In one embodiment, the coating is comprised of one or more anions selected from the group consisting of hydroxide, chloride, sulphate, nitrate, and combinations thereof. In another embodiment, the coating further comprises one or more cations selected from the group consisting of hydrogen, sodium, potassium, magnesium, and combinations thereof. See, e.g., such U.S. Pat. No. 6,344,061.

In yet another embodiment, the sandblasting step is replaced by blasting with other abrasive material, such as alumina.

In yet another embodiment, the biologically active material is comprised of organic material comprising a multiplicity of amino acids and/or proteins.

In one embodiment, the organic material is an organic amine containing from about 1 to about 10 carbon atoms and from about 1 to about 4 amino groups. Some suitable materials in this embodiment include gamma-aminopropyletriethyoxysilane, allyl amine, carebodiimide, bone morphogenic protein, extracellular matrix proteins, and the like. Reference may be had, e.g., to articles by Wojcik et al. (“Biochemical surface modification . . . for the delivery of protein . . . , ” Biomed Sc Instrum 1997;33: 166–171), by Puleo et al. (“A technique to immobile bioactive proteins . . . , ” Biomaterials 2002 May; 23(9): 2079–2087), by An et al. (“Prevention of bacterial adherence to implant surfaces . . . , ” J Orthop Res 1996 Sep; 14(5):846–849), by Bessho et al. (“BMP stimulation of bone response . . . ,” Clin Oral Implants Res 1999 Jun; 10(3):212–8), by Deligianni et al. (“Effect of surface roughness of the titanium alloy . . . , ” Biomaterials 2002 Jun; 22(11): 1241–1251), by Dean et al. (“Firbonectin and laminin enhance gingival cell attachment . . . , ” Int J. Oral Maxillofac Implants 1995 Nov–Dec; 10(6):721–728), by Keogh et al. (“Albumin binding surfaces for biomaterials,” J Lab Clin Med 1994 Oct; 124(4):537–545), and the like. The disclosure of each of these publications is hereby incorporated by reference into this specification.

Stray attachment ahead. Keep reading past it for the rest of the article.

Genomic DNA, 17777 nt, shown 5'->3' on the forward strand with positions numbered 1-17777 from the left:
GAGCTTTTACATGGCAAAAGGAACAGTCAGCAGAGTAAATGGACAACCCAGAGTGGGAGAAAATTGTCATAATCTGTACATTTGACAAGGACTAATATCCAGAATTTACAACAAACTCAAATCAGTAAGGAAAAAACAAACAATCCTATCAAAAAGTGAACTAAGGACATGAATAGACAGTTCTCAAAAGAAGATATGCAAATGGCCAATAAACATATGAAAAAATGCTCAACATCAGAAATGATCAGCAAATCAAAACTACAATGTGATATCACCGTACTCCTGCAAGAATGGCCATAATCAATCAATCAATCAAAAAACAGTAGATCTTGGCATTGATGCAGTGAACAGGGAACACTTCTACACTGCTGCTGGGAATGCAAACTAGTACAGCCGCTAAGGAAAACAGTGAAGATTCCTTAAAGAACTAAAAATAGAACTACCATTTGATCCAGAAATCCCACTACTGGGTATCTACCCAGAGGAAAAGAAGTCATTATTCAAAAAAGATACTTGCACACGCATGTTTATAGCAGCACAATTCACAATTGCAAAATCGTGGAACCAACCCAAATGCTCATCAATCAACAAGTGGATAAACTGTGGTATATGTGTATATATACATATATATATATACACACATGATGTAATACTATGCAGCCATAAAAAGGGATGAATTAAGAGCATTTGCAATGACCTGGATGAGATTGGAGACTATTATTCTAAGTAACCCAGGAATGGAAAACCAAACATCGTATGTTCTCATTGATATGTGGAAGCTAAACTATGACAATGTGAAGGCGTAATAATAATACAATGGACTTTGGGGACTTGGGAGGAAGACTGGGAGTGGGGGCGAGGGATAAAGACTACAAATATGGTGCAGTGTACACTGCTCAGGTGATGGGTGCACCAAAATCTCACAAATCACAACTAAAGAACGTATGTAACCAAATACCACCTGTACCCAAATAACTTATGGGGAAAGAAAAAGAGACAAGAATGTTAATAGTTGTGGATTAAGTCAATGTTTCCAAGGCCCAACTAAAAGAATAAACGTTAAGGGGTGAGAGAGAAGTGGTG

In one embodiment, the biologically active material is coated onto a relatively smooth section 312 and/or 320 in order to form the roughened surface. As will be apparent, either the roughed surface, and/or the coated surface, will tend to promote adhesion between the implant assembly and the biological tissue surrounding it.

One means of facilitating such adhesion is to impart a charge to one or more of the implant surfaces. Thus, e.g., one may incorporate anions and/or cations into or onto such surface, as is disclosed in such U.S. Pat. No. 6,344,061. Thus, e.g., one may incorporate charged moieties into or onto such surface by the process disclosed in an article by P. S. Chockalinagm et al. entitled “DNA affinity chromatography,” J. Mol Biotechnolgy 2001 Oct 19(2): 189–199.

In one embodiment, protein is coupled to silanized titanium with gluaraldehyde. See, e.g., the article by Wojcik et al., “Biochemical surface modification . . . ,” Biomed Sci Instrum 1997; 33: 166–171.

Referring again to FIGS. 37A and 37B, and in the preferred embodiments depicted therein, it will be seen that head section 308 extends a distance 323 above the top surface 325 of ledge 322 of from about 2 to about 8 millimeters and, preferably, from about 2 to about 4 millimeters.